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Robust Optimum Design of Fluid Dynamic Bearing for Hard Disk Drive Spindle Motors

[+] Author and Article Information
Hiromu Hashimoto

 Tokai University, 4-1-1 Kitakaname, Hiratsuka-shi Kanagawa-ken, 259-1292, Japanhiromu@keyaki.cc.u-tokai.ac.jp

Masayuki Ochiai, Yuta Sunami

 Tokai University, 4-1-1 Kitakaname, Hiratsuka-shi Kanagawa-ken, 259-1292, Japan

J. Tribol 134(4), 041102 (Aug 23, 2012) (11 pages) doi:10.1115/1.4007246 History: Received July 08, 2011; Revised July 11, 2012; Published August 23, 2012; Online August 23, 2012

This paper describes the robust optimum design considering dimensional tolerances for fluid dynamic bearings (FDBs) of 2.5 in. hard disk drives (HDDs). Recently, 2.5 in. HDDs are widely used for mobile devices such as laptops, video cameras, and car navigation systems. Therefore, in mobile devices, high durability toward external vibrations is essential for high HDD performance. On the other hand, FDBs for HDD spindle motors are generally manufactured by mass production processes which will eventually require reduction of production costs. Consequently, the FDBs are demanded to be easily manufactured and expected to have an insensitive design with low variability of bearing characteristics due to manufacturing errors. In this paper, first, the vibration model of the spindle motor is constructed, and then the vibration experiment was carried out in order to verify the appropriateness of the vibration model. Second, the bearing characteristics are calculated considering dimensional tolerance using optimum design combined with the statistical method in which the dimensional tolerance is assumed to distribute according to the Gaussian distribution. The bearing characteristics are estimated by expectation and standard deviation. Finally, the results of this robust optimum design compared with ones of optimum design neglecting tolerance, and the validity of this technique, were clarified. It was found from the results that the tolerances of radial clearance and groove depth are important factors to be considered to reduce the variability of the amplitude and friction torque. In addition, the variability of the amplitude strongly depends on the groove depth.

Copyright © 2012 by American Society of Mechanical Engineers
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References

Figures

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Figure 3

Vibration experimental test rig

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Figure 5

Amplitude versus frequency under acceleration 5 G and rotational speed 4200 rpm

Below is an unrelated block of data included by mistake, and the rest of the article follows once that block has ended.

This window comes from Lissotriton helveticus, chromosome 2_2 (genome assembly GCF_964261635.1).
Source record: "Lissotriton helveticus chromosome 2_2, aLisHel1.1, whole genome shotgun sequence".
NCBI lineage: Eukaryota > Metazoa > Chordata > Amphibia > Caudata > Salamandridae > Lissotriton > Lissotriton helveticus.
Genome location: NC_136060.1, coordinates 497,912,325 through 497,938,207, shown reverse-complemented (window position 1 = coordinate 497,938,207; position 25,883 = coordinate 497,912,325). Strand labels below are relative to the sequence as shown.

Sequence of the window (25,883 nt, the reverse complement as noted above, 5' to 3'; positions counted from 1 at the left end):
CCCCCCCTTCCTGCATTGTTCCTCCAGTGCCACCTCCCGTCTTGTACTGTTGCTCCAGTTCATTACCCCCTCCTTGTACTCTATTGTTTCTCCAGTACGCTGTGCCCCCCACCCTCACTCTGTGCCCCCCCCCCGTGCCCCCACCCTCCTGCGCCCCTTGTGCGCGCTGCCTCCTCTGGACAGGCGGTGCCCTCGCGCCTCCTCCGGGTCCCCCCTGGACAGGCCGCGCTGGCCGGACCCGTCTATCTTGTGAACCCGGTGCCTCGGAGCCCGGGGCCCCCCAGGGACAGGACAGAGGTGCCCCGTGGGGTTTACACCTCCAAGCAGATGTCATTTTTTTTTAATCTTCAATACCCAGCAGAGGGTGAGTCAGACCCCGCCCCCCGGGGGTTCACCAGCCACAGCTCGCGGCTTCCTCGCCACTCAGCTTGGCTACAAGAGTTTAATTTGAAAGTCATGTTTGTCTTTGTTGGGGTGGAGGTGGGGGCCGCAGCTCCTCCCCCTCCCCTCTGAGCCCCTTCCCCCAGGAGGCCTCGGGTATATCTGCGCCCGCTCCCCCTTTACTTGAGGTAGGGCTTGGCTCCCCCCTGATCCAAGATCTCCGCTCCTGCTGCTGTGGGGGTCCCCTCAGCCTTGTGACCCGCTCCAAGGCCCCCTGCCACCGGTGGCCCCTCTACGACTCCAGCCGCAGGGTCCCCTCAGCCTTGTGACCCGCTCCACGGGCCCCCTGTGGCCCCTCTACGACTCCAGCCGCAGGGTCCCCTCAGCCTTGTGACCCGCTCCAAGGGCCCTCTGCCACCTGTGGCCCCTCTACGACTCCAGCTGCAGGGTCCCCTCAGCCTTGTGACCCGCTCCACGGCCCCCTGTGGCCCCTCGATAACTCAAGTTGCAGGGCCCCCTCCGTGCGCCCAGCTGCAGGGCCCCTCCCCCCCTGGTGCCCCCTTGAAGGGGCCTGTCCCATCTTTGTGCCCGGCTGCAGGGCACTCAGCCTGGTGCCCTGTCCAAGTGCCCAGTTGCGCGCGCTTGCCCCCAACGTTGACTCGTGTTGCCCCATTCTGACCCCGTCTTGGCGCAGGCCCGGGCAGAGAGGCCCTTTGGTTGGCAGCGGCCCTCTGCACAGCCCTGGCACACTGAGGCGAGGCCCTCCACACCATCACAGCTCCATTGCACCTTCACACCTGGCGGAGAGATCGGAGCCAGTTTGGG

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Figure 6

Lissajous waveforms of shaft inclination angle

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Figure 9

Probability density function

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Figure 10

Schematic diagram of conical whirling motion of the shaft

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Figure 11

Sensitivity analysis of each bearing dimension

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Figure 12

Flowchart of present robust optimum design

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Figure 13

Flowchart of calculation of objective function by conventional optimum design neglecting tolerance

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Figure 14

Objective function values of each bearing clearance

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Figure 15

Objective function values of each optimum design

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Figure 16

Expectation and standard deviation of vibration amplitude

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Figure 17

Expectation and standard deviation of friction torque

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Figure 18

Maximum value of eccentricity ratio by each groove depth tolerance

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Figure 19

Relationship between eccentricity ratio and groove depth by each optimum design

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Figure 20

Maximum value of friction torque by each groove depth tolerance

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Figure 21

Relationship between friction torque and groove depth by each optimum design

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Figure 1

Schematic diagram of spindle motor for 2.5 in. HDD

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Figure 2

Four degrees of freedom for shaft-bearing system

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Figure 4

Specifications of journal bearing and shaft

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Figure 7

Variability of design variable and bearing performance (minimization problem)

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Figure 8

Trade-off correlation between bearing performance and variability

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